"The flowers were first distilled by a chemist at Manila, and yielded an ottar [sic][attar?], or essential oil, representing their delightful odor in a state of great concentration. This ottar was exhibited, probably for the first time in Europe, at the Exposition of 1867.

"Ottar of ihlang-ihlang is now largely distilled at Manila and at Singapore. It is a yellow liquid, not quite as heavy as water, and possesses, as before noted, the characteristic fragrance of the flower. It is very costly, being valued even higher than the precious ottar of roses. The wholesale price of oil of ihlang-ihlang is, at present, in the London market, about two pounds per ounce, and in this country fifteen dollars, or at the rate of two hundred and forty dollars per pound."

The chemist could be that sailor stranded in Manila in 1860, one Albert Schwenger, who operated a mobile still. The large consignments to Paris and London by 1864, wrote Fluckiger, were from Manila ‘where German pharmacists occupied themselves with the distillation of the oil.’ By 1900, the Philippines had a monopoly on the ylang-ylang oil production but the First World War put an end to it; Europe, the biggest market, was paralyzed by war. Botica Boie produced and exported it as Manila oil, believed to be the finest of oils produced here.

In 1923, Coco Chanel and her business partner Ernest Beaux, introduced Chanel N°5, which had ylang-ylang oil as the base ingredient. It became very popular, and millions of bottles have been sold since then.  After that, so many other perfumes with an ylang-ylang base were produced. 

Perfumes and colognes with ylang-ylang as of 2009.
There's one that carries the flower in its label, Amarige Ylang Ylang de Mayotte 2006, in the Givenchy collection of 2007, the oil base reported to have come from the best harvest of the Mayotte islands plantations in 2006.

There had been government encouragements to revive the ylang-ylang oil industry.  In fact, the local government of Anao, Tarlac began transforming their town into "Ylang-Ylang Country" in 1989, and their One Town One Product initiative of 2003 was geared to produce the valuable extract sought by the local manufacturers of scented products like perfumes, aromatic soaps, shampoos, lotions, and even candles.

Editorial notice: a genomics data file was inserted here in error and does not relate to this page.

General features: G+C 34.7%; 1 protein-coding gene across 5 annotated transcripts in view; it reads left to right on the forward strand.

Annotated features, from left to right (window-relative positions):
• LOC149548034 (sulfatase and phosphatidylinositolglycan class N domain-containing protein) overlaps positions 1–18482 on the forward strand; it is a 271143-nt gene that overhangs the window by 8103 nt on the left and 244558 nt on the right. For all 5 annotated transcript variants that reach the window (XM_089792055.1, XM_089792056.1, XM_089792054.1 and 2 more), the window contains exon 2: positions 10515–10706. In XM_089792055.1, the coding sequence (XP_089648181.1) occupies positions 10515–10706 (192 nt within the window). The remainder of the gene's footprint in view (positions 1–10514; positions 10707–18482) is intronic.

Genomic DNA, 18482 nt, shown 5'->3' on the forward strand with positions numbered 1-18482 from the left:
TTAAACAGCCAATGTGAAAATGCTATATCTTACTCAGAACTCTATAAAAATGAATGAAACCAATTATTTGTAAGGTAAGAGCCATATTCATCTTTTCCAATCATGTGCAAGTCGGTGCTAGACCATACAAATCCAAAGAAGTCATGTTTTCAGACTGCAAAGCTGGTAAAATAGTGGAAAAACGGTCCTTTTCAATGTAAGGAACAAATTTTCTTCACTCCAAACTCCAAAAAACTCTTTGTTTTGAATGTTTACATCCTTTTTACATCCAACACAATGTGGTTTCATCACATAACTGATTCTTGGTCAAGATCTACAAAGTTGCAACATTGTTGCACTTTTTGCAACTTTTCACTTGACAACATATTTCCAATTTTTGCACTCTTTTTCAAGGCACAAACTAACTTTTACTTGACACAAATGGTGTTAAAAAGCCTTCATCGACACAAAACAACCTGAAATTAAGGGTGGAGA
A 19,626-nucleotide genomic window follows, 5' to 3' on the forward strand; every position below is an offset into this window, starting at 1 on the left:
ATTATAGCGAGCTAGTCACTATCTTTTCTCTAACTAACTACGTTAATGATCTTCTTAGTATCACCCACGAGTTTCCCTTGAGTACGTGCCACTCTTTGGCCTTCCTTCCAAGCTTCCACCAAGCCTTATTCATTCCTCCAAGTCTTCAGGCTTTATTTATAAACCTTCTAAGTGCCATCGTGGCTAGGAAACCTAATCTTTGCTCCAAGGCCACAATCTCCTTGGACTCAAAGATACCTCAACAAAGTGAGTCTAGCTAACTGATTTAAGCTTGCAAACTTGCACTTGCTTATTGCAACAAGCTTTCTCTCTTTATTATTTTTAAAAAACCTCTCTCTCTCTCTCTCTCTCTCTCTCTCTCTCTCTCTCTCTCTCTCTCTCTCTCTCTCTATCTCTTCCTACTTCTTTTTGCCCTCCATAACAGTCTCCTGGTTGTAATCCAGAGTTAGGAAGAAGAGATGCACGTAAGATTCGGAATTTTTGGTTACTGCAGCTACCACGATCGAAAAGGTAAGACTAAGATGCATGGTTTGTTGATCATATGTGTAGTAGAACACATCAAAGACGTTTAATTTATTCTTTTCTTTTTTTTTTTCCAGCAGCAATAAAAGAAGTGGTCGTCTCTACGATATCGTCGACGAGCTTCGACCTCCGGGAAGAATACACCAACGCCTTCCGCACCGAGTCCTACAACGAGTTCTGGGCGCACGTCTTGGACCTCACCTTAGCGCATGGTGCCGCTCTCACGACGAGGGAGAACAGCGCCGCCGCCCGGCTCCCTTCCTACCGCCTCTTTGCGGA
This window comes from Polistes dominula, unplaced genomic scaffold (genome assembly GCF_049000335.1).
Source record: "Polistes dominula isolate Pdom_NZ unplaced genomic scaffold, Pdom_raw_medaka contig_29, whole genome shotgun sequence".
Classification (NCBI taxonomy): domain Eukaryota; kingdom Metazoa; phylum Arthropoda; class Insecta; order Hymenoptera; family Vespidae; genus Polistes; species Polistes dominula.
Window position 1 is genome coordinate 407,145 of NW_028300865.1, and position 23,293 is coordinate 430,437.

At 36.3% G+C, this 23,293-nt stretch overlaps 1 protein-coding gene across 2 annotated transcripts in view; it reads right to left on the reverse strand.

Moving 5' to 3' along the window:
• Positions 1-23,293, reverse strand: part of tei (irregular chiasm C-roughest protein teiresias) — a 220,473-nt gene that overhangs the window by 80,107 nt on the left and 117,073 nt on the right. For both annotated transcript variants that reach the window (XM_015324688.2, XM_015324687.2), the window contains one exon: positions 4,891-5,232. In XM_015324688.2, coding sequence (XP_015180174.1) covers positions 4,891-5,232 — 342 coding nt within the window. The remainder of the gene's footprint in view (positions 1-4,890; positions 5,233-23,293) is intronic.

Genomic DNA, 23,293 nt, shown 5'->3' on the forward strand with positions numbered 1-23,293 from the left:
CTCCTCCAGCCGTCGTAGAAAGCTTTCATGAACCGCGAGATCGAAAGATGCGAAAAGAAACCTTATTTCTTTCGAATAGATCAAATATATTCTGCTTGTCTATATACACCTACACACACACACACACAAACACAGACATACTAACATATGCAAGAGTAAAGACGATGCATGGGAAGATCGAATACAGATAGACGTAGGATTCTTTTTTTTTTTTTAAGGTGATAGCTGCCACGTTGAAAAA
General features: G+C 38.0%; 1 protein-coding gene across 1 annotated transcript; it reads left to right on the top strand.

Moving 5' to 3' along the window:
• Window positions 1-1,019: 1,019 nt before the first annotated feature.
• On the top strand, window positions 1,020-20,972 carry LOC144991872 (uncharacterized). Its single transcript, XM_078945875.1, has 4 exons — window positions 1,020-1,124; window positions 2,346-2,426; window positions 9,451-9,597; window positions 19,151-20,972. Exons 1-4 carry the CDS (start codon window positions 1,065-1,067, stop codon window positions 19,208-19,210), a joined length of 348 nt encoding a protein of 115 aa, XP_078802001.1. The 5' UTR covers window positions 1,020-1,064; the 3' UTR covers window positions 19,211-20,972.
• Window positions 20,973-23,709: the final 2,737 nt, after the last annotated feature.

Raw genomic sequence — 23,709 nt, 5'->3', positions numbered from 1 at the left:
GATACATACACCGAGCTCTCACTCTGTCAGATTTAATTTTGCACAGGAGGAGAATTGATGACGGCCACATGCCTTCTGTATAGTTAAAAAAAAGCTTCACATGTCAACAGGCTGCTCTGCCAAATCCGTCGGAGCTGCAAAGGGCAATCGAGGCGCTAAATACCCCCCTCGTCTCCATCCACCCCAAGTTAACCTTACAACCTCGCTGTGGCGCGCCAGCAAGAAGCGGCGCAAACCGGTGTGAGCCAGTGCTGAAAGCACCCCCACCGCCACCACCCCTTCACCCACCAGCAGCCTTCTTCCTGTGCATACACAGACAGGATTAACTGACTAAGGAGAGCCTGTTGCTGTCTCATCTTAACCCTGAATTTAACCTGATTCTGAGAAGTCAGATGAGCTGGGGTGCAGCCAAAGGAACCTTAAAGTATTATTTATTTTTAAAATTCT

We know that herbalists have also introduced ylang-ylang tea into the market.

Reports say that French fashion house Yves St. Laurent was importing ylang-ylang flowers from the Philippines for more than twenty years, then brought the plant to America, set up plantations, and secured a patent for its perfume formula based on the ylang-ylang oil. 

Our favorite flower children in the neighborhood gasoline station do not know YSL and his ylang-ylang scented perfumes.  Suffice to say that we're happy with the thought that when we buy those sampaguita leis with a bunch of dangling fresh and sweet yellow ylang-ylang flowers they will be able to buy something to put on their table for a late supper with their siblings.

Author unknown.  (1872, September 7).  Ylang-ylang.  Appleton’s Journal of Literature, Science and Art. 53(180), 273 Retrieved from Making of America Journal Articles at

Chanel Offial Site. History of No. 5. Retrieved from 

Fluckiger, F.A.  (1881, March).  Notes on Cananga Oil. Or Ylang-Ylang Oil.  American Journal of Pharmacy.  53(3), 6-8.  Retrieved from 

Market Manila. Ilang-ilang / Perfume Tree Flowers.  Retrieved from 

Region III: Tarlac / Ylang Ylang oil of Anao. Retrieved from 

Sun on Petals of Ylang Ylang. Fragrantica. Retrieved from and 

Tabb. W.K.  (2000, January).  The World Trade Organization? Stop World Takeover. Monthly Review.  Retrieved from 

Ylang- Ylang "Flower of Flowers".  Article published in the Aromatherapy Times. (Vol. 1 No 61) - International Federation of Aroma-therapists Professional magazine - Retrieved from Nicole Perez School of Holistic Aromatherapy at

Historical pictures from:   

Blume. (1881, Mar). Flora Javae. American Journal of Pharmacy. 53(3). 

Blanco, F.M. OSA. (c1880.). Plate 221, Flora de Manila. Retrieved from http://en.wikipedia/wiki/ Cananga_odorata_Blanco1.221.png